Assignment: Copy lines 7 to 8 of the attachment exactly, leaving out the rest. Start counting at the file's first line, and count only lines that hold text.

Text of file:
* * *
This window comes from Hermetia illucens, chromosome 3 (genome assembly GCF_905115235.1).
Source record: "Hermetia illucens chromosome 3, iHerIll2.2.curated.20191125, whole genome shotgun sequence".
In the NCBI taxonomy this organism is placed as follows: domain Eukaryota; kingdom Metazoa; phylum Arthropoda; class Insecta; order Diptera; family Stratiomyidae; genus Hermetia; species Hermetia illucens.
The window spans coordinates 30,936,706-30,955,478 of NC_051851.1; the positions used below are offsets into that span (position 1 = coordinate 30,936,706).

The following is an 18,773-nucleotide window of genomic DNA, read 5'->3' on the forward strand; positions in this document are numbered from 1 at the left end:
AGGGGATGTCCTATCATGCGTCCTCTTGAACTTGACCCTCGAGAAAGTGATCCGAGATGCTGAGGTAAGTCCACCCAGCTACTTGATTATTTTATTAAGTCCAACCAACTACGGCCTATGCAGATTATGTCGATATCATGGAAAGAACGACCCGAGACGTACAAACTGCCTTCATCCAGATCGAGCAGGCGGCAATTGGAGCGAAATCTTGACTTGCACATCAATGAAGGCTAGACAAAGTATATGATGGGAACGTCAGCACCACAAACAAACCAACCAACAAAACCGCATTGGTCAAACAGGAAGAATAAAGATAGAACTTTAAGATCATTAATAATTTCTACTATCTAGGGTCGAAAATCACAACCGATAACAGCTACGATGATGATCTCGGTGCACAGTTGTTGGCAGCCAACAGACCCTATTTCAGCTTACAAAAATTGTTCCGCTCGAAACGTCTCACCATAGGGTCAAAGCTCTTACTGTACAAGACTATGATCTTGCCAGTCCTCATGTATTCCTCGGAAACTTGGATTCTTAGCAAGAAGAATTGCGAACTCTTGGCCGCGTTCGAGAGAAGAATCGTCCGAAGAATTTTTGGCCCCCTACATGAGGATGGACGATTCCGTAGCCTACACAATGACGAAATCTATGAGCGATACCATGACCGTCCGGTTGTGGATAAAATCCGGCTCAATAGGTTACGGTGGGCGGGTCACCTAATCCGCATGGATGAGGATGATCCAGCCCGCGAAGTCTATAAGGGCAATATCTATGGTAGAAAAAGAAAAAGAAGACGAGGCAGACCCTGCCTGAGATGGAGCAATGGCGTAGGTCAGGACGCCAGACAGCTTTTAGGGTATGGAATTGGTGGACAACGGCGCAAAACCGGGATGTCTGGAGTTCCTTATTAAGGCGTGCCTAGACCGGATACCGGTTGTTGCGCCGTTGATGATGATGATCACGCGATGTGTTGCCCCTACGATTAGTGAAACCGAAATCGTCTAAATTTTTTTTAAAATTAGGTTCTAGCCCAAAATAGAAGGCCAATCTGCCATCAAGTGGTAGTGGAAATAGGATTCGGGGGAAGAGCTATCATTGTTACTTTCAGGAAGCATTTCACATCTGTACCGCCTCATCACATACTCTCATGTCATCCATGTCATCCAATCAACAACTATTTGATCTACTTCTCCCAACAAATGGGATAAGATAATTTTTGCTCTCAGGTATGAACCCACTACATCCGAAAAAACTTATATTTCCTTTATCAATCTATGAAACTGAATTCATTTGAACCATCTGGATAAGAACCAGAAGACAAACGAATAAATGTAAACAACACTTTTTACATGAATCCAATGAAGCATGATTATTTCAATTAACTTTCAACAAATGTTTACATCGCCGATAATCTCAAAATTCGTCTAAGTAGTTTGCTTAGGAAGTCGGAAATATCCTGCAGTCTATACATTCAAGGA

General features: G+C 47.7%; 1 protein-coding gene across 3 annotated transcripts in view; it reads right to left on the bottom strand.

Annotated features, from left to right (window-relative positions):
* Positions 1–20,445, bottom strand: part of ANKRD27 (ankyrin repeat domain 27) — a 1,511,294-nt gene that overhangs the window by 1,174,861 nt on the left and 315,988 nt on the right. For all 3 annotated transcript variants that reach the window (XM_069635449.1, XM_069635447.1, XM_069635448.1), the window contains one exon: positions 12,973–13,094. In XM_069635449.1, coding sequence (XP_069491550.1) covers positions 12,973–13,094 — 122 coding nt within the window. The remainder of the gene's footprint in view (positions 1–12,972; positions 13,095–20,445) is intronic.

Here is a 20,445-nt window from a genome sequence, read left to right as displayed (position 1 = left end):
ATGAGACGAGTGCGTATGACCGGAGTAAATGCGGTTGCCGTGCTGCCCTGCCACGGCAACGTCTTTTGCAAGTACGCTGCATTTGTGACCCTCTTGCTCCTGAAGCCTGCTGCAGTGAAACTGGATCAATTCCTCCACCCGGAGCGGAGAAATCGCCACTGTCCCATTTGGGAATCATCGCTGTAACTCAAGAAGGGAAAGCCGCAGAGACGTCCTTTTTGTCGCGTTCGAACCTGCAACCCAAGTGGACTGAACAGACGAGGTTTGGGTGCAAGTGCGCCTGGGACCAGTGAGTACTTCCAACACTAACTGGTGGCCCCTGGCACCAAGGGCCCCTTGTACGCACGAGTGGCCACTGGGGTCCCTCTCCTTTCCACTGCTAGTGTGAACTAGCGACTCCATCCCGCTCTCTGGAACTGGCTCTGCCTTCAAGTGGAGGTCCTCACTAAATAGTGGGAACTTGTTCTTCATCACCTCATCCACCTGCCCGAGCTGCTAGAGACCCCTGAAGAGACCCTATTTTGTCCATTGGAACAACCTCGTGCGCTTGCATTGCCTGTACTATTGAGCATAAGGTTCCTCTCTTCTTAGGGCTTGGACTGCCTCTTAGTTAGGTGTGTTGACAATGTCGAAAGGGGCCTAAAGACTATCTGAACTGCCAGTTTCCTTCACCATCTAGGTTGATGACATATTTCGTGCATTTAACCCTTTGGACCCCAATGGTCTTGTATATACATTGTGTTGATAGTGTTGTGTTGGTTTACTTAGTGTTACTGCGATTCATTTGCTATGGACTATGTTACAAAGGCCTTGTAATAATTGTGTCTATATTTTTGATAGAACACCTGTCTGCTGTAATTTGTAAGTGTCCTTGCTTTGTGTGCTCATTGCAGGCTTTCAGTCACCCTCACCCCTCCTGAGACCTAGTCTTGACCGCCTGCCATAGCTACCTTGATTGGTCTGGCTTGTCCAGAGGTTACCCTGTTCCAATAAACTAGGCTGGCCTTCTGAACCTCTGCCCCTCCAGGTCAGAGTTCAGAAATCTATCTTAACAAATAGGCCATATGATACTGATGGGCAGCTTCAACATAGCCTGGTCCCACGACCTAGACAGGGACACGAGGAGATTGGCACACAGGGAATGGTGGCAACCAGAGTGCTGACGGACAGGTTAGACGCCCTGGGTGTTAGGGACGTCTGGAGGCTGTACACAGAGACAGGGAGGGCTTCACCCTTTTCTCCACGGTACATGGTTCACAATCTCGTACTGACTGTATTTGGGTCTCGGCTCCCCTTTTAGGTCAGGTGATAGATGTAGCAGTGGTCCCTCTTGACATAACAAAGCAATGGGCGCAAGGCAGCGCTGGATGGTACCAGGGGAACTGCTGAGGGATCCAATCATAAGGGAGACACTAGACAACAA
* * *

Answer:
General features: G+C 47.7%; 1 protein-coding gene across 3 annotated transcripts in view; it reads right to left on the bottom strand.

Annotated features, from left to right (window-relative positions):